The invite’s like your wedding’s first impression, and you want to make a good one, right? Designer Ashley Foster talks paper.
Why do you think in such a digitally-driven time that hard-copy invites, save the dates and thank-yous are still a relevant wedding tradition?
People still love getting something in the mail. You get that warm and fuzzy feeling opening something that’s not a bill. I don’t think that will ever change. The digital world is changing the way we do things, but we’re around technology so much that when we can get away from it we really strive to do something out of the ordinary. People are trying to go back to tradition, a very handmade feel with calligraphy and other things. We love our computers and technology, but it’s kind of a love-hate relationship.
A concern with a lot of people is keeping budgets low for their wedding. If my guest list is large, how can I cut costs with invites?
I always tell my brides, “Here’s your dream invite,” and it doesn’t always fit in with their budget. But we can look at options and try and change things up so they still get that custom, personalized feel without that big dollar sign. The first thing you can cut is instead of doing the traditional response card with envelopes and postage do RSVPs by email or a wedding website, so it’s just one single invite and no extra add-ons, they cost a lot and add up. The DIY kits and commercially produced stuff can be time-consuming…if you’re trying to do them yourself, it adds up. Sometimes custom work is perceived to be expensive but at the end of day it’s not that much more if you consider your time.
What are some trends you’re seeing in wedding stationery now?
Letterpress is really hot right now, going back to tradition—getting away from technology again. I’m finding a lot of trend in that rustic, vintage-y look, adding things like twine and ribbon and lace as accents. Sometimes we feel like we have to have a big glam wedding—and for some brides that suits them—but more people want something unique and styled specifically to them so they feel more comfortable. I’m not doing a lot of the same anymore, couples are contacting me and wanting something different, people are trying harder to stand out. It’s really thinking about the big picture—not just giving someone a piece of paper, but giving them an idea.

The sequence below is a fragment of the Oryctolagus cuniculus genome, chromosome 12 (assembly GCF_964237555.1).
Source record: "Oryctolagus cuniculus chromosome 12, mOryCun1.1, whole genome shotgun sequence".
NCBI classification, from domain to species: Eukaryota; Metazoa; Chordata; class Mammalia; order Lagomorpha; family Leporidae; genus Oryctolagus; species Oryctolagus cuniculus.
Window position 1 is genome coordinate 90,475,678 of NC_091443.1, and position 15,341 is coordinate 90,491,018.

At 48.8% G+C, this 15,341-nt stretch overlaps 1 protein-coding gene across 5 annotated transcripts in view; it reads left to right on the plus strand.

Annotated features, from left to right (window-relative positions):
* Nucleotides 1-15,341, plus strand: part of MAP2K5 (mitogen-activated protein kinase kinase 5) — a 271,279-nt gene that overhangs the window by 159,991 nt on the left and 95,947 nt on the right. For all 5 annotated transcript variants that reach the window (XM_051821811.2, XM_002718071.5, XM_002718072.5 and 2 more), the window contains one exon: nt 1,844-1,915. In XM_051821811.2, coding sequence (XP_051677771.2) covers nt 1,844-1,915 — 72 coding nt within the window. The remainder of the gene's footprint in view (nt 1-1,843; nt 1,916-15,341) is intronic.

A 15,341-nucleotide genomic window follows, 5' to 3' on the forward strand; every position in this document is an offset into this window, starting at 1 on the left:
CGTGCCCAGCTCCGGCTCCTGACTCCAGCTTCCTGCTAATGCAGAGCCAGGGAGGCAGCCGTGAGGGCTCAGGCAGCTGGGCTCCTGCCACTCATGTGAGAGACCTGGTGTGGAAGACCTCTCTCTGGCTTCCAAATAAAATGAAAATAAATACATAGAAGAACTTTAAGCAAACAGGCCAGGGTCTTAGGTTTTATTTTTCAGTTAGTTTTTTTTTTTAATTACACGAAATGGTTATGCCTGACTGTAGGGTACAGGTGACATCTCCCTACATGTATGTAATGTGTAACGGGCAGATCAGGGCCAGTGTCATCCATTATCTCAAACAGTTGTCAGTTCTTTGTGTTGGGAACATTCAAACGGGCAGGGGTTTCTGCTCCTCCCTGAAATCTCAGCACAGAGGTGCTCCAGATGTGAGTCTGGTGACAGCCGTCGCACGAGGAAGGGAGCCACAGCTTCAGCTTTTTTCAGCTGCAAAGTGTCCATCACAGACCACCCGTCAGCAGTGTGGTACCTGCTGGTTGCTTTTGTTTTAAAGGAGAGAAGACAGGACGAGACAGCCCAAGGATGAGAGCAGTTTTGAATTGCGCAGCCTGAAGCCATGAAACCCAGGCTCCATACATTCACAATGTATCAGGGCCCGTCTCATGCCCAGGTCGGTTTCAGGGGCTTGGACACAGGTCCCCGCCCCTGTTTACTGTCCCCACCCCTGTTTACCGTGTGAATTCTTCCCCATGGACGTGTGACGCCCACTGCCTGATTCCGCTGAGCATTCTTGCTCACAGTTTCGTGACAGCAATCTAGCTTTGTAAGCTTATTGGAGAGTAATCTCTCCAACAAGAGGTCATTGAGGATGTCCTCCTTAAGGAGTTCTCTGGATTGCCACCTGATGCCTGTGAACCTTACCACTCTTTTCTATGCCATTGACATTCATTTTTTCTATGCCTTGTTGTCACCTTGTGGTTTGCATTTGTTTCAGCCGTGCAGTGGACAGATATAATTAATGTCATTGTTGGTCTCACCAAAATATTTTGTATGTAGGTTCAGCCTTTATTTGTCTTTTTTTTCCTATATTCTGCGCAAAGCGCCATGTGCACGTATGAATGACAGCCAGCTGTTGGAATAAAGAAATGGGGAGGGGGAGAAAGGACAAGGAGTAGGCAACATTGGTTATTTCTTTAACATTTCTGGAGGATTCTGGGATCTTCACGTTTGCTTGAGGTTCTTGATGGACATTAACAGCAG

What are some alternative invite options you’ve created over the last year?
A lot of the inspiration is coming from Pinterest these days. I’ve created everything from a library card save the dave, to a passport invite, maps and watercolours. I find a lot of couples are doing things a little less formal.
With 10 years of professional experience as a graphic designer, working in print, photography, publishing, sales and marketing, Ashley Foster started Creative Destiny in 2012 with the aim of following her passion while simultaneously being at home with her family. creativedestiny.ca